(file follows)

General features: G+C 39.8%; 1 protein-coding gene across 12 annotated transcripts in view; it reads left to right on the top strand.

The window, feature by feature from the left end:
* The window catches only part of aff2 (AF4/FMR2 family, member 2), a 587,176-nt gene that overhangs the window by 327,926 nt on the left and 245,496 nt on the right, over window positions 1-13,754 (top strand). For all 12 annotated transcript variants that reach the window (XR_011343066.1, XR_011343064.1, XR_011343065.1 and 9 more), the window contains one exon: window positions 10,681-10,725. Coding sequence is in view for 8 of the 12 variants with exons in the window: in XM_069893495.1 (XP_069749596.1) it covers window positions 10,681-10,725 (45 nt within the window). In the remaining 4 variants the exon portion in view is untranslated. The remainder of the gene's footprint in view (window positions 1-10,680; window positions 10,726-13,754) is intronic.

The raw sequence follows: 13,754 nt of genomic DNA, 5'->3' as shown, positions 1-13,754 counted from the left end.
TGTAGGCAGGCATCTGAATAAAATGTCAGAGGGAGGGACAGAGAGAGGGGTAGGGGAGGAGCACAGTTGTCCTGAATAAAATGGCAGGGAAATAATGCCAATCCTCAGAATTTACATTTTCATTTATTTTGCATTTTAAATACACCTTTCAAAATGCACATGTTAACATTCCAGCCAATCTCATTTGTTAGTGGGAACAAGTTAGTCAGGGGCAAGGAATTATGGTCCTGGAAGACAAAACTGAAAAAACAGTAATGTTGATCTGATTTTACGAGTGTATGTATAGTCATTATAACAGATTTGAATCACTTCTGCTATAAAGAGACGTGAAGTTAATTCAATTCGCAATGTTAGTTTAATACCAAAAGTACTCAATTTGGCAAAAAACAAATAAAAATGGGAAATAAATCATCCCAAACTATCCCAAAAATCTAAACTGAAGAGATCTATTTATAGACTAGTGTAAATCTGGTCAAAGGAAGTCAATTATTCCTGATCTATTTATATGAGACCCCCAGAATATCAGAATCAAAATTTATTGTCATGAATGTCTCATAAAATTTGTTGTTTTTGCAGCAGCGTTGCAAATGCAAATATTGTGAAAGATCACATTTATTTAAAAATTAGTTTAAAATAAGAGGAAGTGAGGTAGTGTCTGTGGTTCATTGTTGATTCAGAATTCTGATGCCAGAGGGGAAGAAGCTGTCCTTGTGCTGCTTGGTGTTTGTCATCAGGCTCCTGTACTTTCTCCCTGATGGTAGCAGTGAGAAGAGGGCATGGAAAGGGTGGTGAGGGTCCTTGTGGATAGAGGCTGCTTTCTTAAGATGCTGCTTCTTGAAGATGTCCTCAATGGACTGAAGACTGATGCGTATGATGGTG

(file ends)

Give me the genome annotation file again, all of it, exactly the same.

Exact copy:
General features: G+C 39.8%; 1 protein-coding gene across 12 annotated transcripts in view; it reads left to right on the top strand.

The window, feature by feature from the left end:
* The window catches only part of aff2 (AF4/FMR2 family, member 2), a 587,176-nt gene that overhangs the window by 327,926 nt on the left and 245,496 nt on the right, over window positions 1-13,754 (top strand). For all 12 annotated transcript variants that reach the window (XR_011343066.1, XR_011343064.1, XR_011343065.1 and 9 more), the window contains one exon: window positions 10,681-10,725. Coding sequence is in view for 8 of the 12 variants with exons in the window: in XM_069893495.1 (XP_069749596.1) it covers window positions 10,681-10,725 (45 nt within the window). In the remaining 4 variants the exon portion in view is untranslated. The remainder of the gene's footprint in view (window positions 1-10,680; window positions 10,726-13,754) is intronic.

The raw sequence follows: 13,754 nt of genomic DNA, 5'->3' as shown, positions 1-13,754 counted from the left end.
TGTAGGCAGGCATCTGAATAAAATGTCAGAGGGAGGGACAGAGAGAGGGGTAGGGGAGGAGCACAGTTGTCCTGAATAAAATGGCAGGGAAATAATGCCAATCCTCAGAATTTACATTTTCATTTATTTTGCATTTTAAATACACCTTTCAAAATGCACATGTTAACATTCCAGCCAATCTCATTTGTTAGTGGGAACAAGTTAGTCAGGGGCAAGGAATTATGGTCCTGGAAGACAAAACTGAAAAAACAGTAATGTTGATCTGATTTTACGAGTGTATGTATAGTCATTATAACAGATTTGAATCACTTCTGCTATAAAGAGACGTGAAGTTAATTCAATTCGCAATGTTAGTTTAATACCAAAAGTACTCAATTTGGCAAAAAACAAATAAAAATGGGAAATAAATCATCCCAAACTATCCCAAAAATCTAAACTGAAGAGATCTATTTATAGACTAGTGTAAATCTGGTCAAAGGAAGTCAATTATTCCTGATCTATTTATATGAGACCCCCAGAATATCAGAATCAAAATTTATTGTCATGAATGTCTCATAAAATTTGTTGTTTTTGCAGCAGCGTTGCAAATGCAAATATTGTGAAAGATCACATTTATTTAAAAATTAGTTTAAAATAAGAGGAAGTGAGGTAGTGTCTGTGGTTCATTGTTGATTCAGAATTCTGATGCCAGAGGGGAAGAAGCTGTCCTTGTGCTGCTTGGTGTTTGTCATCAGGCTCCTGTACTTTCTCCCTGATGGTAGCAGTGAGAAGAGGGCATGGAAAGGGTGGTGAGGGTCCTTGTGGATAGAGGCTGCTTTCTTAAGATGCTGCTTCTTGAAGATGTCCTCAATGGACTGAAGACTGATGCGTATGATGGTG